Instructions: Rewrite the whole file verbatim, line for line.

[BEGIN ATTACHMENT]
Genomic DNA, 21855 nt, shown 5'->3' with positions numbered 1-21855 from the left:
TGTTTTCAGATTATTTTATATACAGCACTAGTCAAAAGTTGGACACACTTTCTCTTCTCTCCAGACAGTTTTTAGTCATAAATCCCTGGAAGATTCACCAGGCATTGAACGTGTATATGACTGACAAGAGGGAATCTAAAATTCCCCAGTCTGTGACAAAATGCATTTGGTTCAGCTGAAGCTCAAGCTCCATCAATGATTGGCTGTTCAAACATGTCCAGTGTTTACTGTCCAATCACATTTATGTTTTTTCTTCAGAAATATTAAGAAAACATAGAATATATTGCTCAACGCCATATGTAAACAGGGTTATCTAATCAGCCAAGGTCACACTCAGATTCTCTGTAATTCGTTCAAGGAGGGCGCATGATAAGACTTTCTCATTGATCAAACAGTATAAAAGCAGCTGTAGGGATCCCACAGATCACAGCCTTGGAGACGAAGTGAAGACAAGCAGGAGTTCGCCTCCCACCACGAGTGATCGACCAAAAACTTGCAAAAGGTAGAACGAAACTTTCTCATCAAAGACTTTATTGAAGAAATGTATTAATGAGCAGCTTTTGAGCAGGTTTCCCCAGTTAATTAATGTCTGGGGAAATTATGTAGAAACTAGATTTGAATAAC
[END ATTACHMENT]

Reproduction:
Genomic DNA, 21855 nt, shown 5'->3' with positions numbered 1-21855 from the left:
TGTTTTCAGATTATTTTATATACAGCACTAGTCAAAAGTTGGACACACTTTCTCTTCTCTCCAGACAGTTTTTAGTCATAAATCCCTGGAAGATTCACCAGGCATTGAACGTGTATATGACTGACAAGAGGGAATCTAAAATTCCCCAGTCTGTGACAAAATGCATTTGGTTCAGCTGAAGCTCAAGCTCCATCAATGATTGGCTGTTCAAACATGTCCAGTGTTTACTGTCCAATCACATTTATGTTTTTTCTTCAGAAATATTAAGAAAACATAGAATATATTGCTCAACGCCATATGTAAACAGGGTTATCTAATCAGCCAAGGTCACACTCAGATTCTCTGTAATTCGTTCAAGGAGGGCGCATGATAAGACTTTCTCATTGATCAAACAGTATAAAAGCAGCTGTAGGGATCCCACAGATCACAGCCTTGGAGACGAAGTGAAGACAAGCAGGAGTTCGCCTCCCACCACGAGTGATCGACCAAAAACTTGCAAAAGGTAGAACGAAACTTTCTCATCAAAGACTTTATTGAAGAAATGTATTAATGAGCAGCTTTTGAGCAGGTTTCCCCAGTTAATTAATGTCTGGGGAAATTATGTAGAAACTAGATTTGAATAAC